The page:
# Find all solutions to the functional equation $f(x) +f(x+y)=y+2$

I've started studying functions and I am having trouble with the following question:

Find all solutions to the functional equation $f(x) +f(x+y)=y+2$

Using the substitution technique when $y=0$ I have $f(x)=1$.

This implies that also $f(x+y)=1$ and since $f(x)+f(x+y)=y+2$ , I am left with the conclusion that there are not solutions for the above functional equation.

Is this correct ?

## 1 Answer

You are correct. Setting $y = 0$ gives us $$\forall x \in \mathbb{R} : f(x) = 1$$ In particular $$\forall y \in \mathbb{R} : 1 + 1 = y + 2 \iff y = 0$$ which clearly is a contradiction!

• Thanks for the check up.It follows that is a contradiction if we consider as a solution a function which satisfy the above condition for all pairs $(x,y)$, right ? – Mr. Y Dec 22 '15 at 12:55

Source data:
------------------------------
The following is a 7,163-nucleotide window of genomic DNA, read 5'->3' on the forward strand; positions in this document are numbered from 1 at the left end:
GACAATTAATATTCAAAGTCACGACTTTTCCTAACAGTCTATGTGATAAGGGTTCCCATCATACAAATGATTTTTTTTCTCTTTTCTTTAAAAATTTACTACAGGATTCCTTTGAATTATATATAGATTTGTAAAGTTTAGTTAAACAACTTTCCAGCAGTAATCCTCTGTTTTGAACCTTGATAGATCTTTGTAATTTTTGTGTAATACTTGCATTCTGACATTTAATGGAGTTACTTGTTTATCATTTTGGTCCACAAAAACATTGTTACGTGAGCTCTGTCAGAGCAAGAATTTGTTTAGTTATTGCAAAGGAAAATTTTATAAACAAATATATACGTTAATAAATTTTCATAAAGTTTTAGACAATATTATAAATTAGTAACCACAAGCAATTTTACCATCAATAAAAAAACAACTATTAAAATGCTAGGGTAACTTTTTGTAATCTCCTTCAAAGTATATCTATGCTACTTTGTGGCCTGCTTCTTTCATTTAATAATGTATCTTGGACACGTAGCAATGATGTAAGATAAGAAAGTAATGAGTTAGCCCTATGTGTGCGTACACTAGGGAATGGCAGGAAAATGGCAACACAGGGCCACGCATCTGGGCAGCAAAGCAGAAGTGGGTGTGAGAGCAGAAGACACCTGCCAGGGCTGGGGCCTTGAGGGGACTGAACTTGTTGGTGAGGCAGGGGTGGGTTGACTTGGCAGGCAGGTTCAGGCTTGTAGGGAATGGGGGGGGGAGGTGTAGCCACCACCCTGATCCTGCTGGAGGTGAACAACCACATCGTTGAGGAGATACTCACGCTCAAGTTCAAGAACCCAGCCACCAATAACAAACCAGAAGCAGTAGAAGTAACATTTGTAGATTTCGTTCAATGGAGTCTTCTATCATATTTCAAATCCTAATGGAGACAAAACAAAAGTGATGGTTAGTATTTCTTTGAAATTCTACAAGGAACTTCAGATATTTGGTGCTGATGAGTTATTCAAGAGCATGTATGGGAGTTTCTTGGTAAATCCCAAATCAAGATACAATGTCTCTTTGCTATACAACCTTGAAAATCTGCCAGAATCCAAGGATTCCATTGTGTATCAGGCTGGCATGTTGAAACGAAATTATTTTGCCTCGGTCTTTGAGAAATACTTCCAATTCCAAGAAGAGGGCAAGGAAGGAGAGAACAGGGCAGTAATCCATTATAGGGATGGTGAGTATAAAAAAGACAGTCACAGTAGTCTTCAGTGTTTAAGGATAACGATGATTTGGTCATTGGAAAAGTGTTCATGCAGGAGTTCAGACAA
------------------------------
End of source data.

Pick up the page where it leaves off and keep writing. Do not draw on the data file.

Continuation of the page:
• Yes. In full rigor the idea is that if we assume there exists some solution $g(x)$ to the functional equation, we know that it must have the property $g(x) = 1$ for all x. It then follows that this equation does not satisfy the functional equation which is a contradiction, sicne we assumed that it does! – Kayle of the Creeks Dec 22 '15 at 12:57
• Thank you.That cleared all my doubts.I will accept your answer in six minutes (reputation system). – Mr. Y Dec 22 '15 at 12:58
• If you are really pedantic, the answer is that there is no solution over the reals. For example, the identity over the field of two elements $F_2$ does satisfy the equation. – Klaus Draeger Dec 22 '15 at 13:02